The play was almost an afterthought by the time Kessel put the puck in the net a few minutes later and the referees went to check on it. After video review, Coyne’s goal was verified and the time was put back on the clock, negating Kessel’s apparent score.
Kessel was OK with it, and that made Stone happy as well.
“It’s just one more reason why you love to coach these kids. They’re unbelievably selfless,” she said.
Short track speedskating
At 29, Charles Hamelin of Canada was the oldest skater in the first final of the short track competition. The wily veteran maintained a top-three position throughout most of the 14-lap race, leaving enough at the end to defeat a loaded field, including Viktor Ahn and silver medalist Han Tianyu of China. Ahn was a three-time gold medalist for his native South Korea, but after missing the Vancouver Games he changed his name and became a Russian citizen. When he stepped on the medals podium, the mostly Russian crowd erupted in cheers.
Michel Mulder’s 500-meter speedskating victory earned him the title of fastest man on skates. Netherlands teammate Jan Smeekens was 0.01 seconds behind for silver, and twin Ronald Mulder took bronze in a Dutch sweep.
With 2.5 kilometers still to ski, Martin Fourcade was feeling so strong he started celebrating his first Olympic gold medal.
Having hit all five targets in his final round of shooting, the Frenchman stretched his arm in the air and pumped his fist.
Minutes later, Fourcade crossed the finish line at a leisurely pace to confirm what he already knew — he had won gold in the men’s 12.5K pursuit at the Sochi Olympics.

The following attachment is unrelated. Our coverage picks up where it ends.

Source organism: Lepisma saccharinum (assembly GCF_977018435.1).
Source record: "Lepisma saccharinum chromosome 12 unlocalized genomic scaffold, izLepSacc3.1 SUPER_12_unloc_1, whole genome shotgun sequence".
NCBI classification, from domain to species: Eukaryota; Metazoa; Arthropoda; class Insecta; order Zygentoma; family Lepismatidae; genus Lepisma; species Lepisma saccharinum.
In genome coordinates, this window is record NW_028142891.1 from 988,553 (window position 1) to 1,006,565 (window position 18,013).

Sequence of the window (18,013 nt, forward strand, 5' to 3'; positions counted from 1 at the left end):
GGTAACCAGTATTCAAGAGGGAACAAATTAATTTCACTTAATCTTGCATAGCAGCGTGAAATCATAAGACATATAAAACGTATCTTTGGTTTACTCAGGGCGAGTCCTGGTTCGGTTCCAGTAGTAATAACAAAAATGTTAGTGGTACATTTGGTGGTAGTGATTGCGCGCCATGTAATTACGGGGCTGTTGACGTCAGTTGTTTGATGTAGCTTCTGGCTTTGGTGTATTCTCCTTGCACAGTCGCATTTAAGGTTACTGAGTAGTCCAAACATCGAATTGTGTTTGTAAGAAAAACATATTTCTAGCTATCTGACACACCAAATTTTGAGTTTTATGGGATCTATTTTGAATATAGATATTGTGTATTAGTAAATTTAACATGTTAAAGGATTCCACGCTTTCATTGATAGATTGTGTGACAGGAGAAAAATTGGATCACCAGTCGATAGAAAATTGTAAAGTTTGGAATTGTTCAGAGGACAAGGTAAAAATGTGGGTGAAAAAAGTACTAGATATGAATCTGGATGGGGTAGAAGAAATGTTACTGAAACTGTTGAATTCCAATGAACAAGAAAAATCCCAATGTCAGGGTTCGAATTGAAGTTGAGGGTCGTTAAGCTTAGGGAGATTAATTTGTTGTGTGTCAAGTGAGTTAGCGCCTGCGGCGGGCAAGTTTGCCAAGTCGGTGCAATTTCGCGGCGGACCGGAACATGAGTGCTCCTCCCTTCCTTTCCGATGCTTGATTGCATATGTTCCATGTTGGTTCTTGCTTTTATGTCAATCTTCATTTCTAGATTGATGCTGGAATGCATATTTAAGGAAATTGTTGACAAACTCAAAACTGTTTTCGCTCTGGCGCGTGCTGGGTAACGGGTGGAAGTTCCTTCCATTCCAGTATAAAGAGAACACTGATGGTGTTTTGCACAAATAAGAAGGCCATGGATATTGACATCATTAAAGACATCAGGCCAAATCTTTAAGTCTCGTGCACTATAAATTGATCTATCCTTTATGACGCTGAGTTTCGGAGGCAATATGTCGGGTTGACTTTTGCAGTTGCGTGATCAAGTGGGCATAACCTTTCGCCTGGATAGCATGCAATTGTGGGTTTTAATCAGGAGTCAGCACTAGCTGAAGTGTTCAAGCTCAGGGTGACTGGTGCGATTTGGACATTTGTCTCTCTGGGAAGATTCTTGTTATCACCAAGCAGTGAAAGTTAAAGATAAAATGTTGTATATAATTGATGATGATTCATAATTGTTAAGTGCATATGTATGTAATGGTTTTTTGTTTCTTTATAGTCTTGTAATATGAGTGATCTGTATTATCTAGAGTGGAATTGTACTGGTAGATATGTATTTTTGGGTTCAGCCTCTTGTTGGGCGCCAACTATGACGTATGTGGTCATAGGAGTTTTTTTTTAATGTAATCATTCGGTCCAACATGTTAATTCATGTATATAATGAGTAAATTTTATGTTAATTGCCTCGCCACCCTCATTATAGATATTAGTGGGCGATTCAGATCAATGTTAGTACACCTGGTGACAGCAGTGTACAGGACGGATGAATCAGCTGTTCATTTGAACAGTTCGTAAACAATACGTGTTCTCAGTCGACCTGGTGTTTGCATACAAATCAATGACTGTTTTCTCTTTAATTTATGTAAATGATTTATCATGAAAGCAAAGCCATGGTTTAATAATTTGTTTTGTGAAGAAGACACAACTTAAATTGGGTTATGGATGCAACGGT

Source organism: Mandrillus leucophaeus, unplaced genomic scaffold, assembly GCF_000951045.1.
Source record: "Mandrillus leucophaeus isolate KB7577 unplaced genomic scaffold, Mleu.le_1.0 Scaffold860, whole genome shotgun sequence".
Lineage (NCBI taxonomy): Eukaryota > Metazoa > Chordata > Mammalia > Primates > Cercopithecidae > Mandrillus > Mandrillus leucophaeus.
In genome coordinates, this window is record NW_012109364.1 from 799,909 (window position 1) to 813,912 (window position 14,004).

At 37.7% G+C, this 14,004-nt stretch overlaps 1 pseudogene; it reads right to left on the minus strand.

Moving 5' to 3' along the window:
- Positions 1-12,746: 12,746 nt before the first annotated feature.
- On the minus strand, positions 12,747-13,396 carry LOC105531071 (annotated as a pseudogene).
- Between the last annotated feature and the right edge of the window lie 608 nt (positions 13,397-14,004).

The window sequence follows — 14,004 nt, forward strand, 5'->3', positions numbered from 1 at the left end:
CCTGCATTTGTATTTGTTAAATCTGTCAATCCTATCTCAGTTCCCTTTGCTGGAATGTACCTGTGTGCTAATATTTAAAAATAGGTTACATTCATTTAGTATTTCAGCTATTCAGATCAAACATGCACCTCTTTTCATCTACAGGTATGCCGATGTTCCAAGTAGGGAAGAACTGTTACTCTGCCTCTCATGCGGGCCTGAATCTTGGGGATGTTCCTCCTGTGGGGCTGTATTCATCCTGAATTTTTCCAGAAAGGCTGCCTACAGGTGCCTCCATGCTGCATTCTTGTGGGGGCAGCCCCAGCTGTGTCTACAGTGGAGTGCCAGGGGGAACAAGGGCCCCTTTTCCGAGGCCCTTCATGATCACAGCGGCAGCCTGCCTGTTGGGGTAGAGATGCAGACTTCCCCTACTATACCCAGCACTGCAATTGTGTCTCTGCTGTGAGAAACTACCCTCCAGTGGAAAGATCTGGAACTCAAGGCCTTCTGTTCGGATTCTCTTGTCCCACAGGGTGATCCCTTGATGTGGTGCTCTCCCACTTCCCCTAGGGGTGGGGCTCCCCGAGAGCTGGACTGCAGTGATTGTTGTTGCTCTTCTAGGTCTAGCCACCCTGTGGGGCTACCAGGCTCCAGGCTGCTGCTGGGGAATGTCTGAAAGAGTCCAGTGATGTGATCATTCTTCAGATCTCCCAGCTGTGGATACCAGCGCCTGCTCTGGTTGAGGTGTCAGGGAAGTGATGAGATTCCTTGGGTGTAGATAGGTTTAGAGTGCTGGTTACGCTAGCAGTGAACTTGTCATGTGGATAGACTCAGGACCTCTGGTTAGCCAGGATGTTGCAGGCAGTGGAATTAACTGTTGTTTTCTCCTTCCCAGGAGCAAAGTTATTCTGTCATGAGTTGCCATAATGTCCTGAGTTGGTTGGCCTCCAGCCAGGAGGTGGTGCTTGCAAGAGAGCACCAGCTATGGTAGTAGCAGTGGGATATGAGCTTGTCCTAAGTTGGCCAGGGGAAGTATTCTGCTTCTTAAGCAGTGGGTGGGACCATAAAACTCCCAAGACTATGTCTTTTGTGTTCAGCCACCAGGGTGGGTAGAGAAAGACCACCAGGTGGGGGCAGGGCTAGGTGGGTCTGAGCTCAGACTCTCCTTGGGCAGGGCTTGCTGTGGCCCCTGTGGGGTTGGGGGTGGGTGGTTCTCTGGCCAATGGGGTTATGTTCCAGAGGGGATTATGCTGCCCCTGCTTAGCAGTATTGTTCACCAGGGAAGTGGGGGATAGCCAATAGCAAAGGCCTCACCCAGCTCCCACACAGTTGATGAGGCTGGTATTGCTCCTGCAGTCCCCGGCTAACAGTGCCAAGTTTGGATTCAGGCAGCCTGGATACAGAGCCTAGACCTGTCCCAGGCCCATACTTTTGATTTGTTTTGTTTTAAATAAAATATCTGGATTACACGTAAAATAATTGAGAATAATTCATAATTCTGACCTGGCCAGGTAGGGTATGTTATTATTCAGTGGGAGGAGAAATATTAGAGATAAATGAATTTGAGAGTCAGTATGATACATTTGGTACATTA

“It was incredible. I knew the weight of that shoot to make sure [of the gold],” Fourcade said.
Fourcade’s friend and teammate, Jean Guillaume Beatrix, earned bronze, and both put France onto the medals table at the Sochi Games.
Fourcade missed one target in the standing shooting portion of the race, which he finished in 33 minutes, 48.6 seconds. Ondrej Moravec of Czech Republic finished 14.1 seconds later to take silver, and Beatrix was 24.2 seconds behind Fourcade in third.
Canada’s Alex Bilodeau defended his gold medal in Olympic men’s moguls on Monday night, fending off rival Mikael Kingsbury to become the first freestyle skier to win consecutive Olympic titles.
Bilodeau put together a perfect run in the finals to make history, posting a score of 26.31 on the slushy Rosa Khutor Extreme Park course in the medal round. In the aftermath, he reached over a retaining fence and grabbed his older brother Frederic to celebrate. Bilodeau has called his brother, who has cerebral palsy, an inspiration throughout his career.
Kingsbury endured a slight form break in the middle of his run and ended up with silver. Alexandr Smyshlyaev of Russia took bronze.
The Norwegian men, curling’s fashion kings of cool, made their Sochi debut with another snazzy pattern on their pants — a mixture of red, white, blue and gray squares and rectangles. Norway dazzled the U.S. 7-4, but the surprise of opening day was Switzerland’s upset of defending champion Canada. On the women’s side, Sweden defeated Britain 6-4 in a matchup of two favorites for the women’s curling gold.